Wildlife and Fish Findings
- As land use intensifies on private lands, the National Forest System and
other public lands will become more important for their unique wildlife and fish habitats,
and especially significant for the 166 threatened and endangered species found on national
- Big and small game hunting are expected to decline slowly but steadily in
the next 5 decades.
- Migratory bird hunting will also decline somewhat to 2000 before it rises
- Increases in supply of opportunities for cold-water fishing, migratory
bird hunting, big game hunting, and small game hunting could lead to somewhat higher
demand trends for these wildlife and fish activities.
- Increases in nonconsumptive uses will grow about twice as fast as
population to 2000, while warm and cold water fishing will increase about the same as
population growth. Rates of growth will accelerate after 2000.
- Analysis of participation rates for wildlife recreation opportunities
indicates that national forests and other public lands are expected to become more
important for big and small game hunting and coldwater fishing if access remains generally
unrestricted and free.
- Hunting in designated areas for a fee, especially on private lands, is
expected to become more important in the future and increase the pressure on public lands.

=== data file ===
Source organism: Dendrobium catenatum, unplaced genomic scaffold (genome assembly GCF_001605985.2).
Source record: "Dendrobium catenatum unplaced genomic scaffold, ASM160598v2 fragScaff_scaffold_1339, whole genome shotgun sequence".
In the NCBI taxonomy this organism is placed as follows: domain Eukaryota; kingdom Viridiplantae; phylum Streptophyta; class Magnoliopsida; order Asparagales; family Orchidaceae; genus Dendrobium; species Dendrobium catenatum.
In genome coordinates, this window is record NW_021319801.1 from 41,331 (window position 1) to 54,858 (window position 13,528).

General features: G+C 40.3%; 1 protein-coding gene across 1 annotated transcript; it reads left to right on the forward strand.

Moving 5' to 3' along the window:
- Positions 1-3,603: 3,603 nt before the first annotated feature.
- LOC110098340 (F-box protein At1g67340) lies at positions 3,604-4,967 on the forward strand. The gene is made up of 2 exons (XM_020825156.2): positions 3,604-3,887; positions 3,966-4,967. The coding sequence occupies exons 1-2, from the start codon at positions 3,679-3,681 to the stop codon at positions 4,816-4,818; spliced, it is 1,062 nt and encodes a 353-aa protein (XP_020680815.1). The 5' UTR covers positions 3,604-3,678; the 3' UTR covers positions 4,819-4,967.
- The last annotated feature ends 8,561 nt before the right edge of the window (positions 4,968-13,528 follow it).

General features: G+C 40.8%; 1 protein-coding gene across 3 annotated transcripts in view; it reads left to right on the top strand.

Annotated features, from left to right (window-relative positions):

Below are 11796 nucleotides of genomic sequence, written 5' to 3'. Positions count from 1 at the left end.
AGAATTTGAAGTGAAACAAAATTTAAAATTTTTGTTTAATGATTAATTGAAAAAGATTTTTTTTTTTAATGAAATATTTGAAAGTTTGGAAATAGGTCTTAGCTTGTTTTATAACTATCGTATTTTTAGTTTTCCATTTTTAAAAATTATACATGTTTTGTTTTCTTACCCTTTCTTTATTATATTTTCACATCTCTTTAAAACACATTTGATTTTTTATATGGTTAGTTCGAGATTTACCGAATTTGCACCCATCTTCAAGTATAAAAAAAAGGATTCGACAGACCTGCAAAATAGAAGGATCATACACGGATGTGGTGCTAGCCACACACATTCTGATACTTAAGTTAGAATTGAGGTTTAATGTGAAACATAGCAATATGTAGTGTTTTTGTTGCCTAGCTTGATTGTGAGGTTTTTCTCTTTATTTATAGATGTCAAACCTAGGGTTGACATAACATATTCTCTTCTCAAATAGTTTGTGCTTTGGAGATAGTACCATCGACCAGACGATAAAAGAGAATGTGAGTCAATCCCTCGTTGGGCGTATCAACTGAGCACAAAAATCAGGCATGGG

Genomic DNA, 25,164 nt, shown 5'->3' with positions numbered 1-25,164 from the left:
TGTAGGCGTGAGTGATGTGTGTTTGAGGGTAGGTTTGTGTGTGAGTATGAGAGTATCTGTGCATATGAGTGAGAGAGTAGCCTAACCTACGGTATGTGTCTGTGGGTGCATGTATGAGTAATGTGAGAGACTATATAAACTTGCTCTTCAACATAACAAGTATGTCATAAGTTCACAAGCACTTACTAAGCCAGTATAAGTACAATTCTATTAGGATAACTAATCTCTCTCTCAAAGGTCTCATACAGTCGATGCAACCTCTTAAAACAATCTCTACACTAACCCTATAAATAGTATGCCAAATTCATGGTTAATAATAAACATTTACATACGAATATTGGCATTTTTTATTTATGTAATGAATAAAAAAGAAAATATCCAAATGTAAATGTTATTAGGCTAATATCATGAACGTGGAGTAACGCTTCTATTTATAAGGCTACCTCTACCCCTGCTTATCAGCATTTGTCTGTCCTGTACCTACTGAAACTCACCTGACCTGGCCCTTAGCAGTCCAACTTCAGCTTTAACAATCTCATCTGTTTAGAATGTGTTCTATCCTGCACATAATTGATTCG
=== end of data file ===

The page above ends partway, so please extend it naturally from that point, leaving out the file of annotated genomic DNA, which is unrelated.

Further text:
- Although the U.S. is a mineral-rich nation, it imports significant
quantities of some minerals, especially petroleum.
- Demands for energy minerals will increase, with domestic energy
production and energy prices dependent on foreign competition and technological
developments in minerals exploration and recovery.
- Overall, there will be no quantitative shortage of any energy materials
worldwide, although the price of oil is expected to increase significantly after the turn
of the century.
- In general, domestic demand for metallic minerals and precious metals
will continue to increase, but demand for any given metallic mineral is likely to be
highly variable and dependent on technology developments and the evolution of end-use
- The U.S. has supplies of many metallic minerals and precious metals
sufficient to accommodate domestic demand through 2040. For some minerals that the U.S.
imports, availability of supplies will be influenced by politics and the stability of
government of the producing country as well as the physical availability of the resource.
- Demands for minerals materials and construction are likely to follow
trends in population and economic growth.
- Historically, the domestic supply of minerals materials used in
construction has been in equilibrium with demand. No national quantitative shortfall is
anticipated, but local shortfalls may occur.
USDA Forest Service. 1989. RPA Assessment of the Forest and Rangeland Situation, 1989.
Forest Resource Report 26. Washington, D.C